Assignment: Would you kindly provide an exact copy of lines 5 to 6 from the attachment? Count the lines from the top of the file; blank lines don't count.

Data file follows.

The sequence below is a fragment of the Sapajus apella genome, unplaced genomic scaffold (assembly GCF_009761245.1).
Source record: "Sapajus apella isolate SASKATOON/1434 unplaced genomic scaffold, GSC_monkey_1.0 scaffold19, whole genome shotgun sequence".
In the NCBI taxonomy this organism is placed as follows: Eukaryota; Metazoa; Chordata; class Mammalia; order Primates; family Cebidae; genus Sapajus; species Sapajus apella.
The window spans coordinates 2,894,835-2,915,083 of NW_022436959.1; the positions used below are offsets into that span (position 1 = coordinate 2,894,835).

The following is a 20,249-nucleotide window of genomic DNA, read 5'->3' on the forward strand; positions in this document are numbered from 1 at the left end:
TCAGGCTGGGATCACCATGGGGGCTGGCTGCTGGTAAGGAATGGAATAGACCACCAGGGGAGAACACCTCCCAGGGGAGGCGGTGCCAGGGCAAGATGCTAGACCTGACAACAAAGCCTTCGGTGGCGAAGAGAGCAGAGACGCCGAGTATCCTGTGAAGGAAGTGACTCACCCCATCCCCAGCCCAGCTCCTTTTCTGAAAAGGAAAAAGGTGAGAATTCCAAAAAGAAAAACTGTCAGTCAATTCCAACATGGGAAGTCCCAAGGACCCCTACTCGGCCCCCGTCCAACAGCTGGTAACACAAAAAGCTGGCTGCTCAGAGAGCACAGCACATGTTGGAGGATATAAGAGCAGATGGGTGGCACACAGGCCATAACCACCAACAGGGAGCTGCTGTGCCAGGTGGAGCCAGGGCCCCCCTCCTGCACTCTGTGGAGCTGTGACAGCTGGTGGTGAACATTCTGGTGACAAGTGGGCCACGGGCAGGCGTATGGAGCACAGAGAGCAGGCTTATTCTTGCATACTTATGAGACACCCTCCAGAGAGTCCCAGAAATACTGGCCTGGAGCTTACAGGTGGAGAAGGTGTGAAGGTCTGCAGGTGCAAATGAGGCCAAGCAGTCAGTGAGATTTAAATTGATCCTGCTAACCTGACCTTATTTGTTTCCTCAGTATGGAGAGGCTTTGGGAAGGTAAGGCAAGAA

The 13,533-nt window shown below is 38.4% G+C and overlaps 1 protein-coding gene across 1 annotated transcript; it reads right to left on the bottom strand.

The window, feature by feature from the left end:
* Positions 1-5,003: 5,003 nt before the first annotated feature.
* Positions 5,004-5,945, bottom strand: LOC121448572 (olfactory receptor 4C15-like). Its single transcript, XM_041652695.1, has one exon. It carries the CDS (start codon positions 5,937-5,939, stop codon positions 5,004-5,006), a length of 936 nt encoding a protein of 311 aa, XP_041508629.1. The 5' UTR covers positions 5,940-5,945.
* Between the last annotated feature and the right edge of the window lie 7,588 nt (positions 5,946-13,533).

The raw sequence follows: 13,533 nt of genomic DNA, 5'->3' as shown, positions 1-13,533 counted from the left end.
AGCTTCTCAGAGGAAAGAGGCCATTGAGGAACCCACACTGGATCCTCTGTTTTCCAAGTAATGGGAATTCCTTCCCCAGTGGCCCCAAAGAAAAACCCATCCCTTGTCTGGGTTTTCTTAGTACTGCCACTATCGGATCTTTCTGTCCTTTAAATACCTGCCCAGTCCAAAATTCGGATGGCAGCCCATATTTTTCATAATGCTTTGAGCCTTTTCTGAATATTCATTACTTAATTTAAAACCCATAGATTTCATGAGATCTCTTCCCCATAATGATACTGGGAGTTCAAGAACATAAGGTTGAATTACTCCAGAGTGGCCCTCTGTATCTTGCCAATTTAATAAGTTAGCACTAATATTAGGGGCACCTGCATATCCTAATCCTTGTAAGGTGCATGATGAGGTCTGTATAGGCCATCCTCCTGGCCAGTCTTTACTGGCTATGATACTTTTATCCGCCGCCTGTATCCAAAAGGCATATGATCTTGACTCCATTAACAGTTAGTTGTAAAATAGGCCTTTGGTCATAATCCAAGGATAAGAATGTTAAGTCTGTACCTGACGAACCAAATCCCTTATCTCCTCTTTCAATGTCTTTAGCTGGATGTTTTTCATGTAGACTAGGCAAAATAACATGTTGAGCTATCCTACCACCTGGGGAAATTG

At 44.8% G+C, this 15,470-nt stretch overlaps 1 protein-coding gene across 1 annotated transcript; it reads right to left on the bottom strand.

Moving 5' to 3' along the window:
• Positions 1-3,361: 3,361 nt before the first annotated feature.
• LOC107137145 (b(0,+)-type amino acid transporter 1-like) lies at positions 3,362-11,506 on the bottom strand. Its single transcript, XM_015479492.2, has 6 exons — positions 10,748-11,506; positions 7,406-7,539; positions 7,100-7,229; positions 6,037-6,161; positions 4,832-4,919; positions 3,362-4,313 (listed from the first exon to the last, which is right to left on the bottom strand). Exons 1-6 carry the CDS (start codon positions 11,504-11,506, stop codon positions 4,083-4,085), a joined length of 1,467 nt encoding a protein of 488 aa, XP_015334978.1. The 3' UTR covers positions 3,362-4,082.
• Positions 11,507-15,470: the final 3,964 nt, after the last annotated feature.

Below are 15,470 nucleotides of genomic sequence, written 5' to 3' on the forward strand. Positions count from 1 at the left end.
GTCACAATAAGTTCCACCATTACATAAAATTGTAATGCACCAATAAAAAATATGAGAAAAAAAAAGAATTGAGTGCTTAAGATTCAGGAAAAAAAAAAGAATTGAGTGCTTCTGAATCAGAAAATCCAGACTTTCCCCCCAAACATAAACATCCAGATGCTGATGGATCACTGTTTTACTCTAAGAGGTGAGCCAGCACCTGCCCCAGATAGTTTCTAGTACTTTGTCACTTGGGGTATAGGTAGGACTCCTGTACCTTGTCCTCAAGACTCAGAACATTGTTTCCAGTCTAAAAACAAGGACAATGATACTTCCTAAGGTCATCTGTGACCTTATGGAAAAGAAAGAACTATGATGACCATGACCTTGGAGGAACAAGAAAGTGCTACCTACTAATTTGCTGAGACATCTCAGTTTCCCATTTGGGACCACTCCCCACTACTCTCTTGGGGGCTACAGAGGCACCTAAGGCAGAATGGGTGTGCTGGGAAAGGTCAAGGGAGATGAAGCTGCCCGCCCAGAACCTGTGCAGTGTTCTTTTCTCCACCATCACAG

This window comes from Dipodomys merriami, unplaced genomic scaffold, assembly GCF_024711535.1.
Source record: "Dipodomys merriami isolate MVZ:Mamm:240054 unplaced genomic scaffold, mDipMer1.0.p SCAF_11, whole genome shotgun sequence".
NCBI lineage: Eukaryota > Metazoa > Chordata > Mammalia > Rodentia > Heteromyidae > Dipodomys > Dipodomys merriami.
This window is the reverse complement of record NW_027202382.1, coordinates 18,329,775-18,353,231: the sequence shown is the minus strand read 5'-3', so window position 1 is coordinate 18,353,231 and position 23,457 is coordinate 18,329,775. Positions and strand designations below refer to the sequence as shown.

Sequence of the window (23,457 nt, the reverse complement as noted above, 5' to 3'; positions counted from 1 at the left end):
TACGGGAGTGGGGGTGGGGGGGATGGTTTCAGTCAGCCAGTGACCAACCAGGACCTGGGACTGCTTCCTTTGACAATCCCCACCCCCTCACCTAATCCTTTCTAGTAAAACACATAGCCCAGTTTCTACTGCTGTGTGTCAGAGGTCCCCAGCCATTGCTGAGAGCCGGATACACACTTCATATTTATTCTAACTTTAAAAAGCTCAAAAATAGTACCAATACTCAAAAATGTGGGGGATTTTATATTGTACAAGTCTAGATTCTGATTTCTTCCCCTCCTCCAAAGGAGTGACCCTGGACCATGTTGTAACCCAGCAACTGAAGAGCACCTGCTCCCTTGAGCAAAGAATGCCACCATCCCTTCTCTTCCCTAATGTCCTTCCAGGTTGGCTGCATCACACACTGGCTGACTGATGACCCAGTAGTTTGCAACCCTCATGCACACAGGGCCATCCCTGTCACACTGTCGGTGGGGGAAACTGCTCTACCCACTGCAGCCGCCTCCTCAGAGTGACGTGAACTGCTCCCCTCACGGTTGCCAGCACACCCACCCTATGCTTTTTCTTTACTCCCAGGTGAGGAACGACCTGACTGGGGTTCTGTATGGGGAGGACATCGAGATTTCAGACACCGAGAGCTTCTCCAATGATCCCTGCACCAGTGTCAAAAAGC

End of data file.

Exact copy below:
The following is a 20,249-nucleotide window of genomic DNA, read 5'->3' on the forward strand; positions in this document are numbered from 1 at the left end:
TCAGGCTGGGATCACCATGGGGGCTGGCTGCTGGTAAGGAATGGAATAGACCACCAGGGGAGAACACCTCCCAGGGGAGGCGGTGCCAGGGCAAGATGCTAGACCTGACAACAAAGCCTTCGGTGGCGAAGAGAGCAGAGACGCCGAGTATCCTGTGAAGGAAGTGACTCACCCCATCCCCAGCCCAGCTCCTTTTCTGAAAAGGAAAAAGGTGAGAATTCCAAAAAGAAAAACTGTCAGTCAATTCCAACATGGGAAGTCCCAAGGACCCCTACTCGGCCCCCGTCCAACAGCTGGTAACACAAAAAGCTGGCTGCTCAGAGAGCACAGCACATGTTGGAGGATATAAGAGCAGATGGGTGGCACACAGGCCATAACCACCAACAGGGAGCTGCTGTGCCAGGTGGAGCCAGGGCCCCCCTCCTGCACTCTGTGGAGCTGTGACAGCTGGTGGTGAACATTCTGGTGACAAGTGGGCCACGGGCAGGCGTATGGAGCACAGAGAGCAGGCTTATTCTTGCATACTTATGAGACACCCTCCAGAGAGTCCCAGAAATACTGGCCTGGAGCTTACAGGTGGAGAAGGTGTGAAGGTCTGCAGGTGCAAATGAGGCCAAGCAGTCAGTGAGATTTAAATTGATCCTGCTAACCTGACCTTATTTGTTTCCTCAGTATGGAGAGGCTTTGGGAAGGTAAGGCAAGAA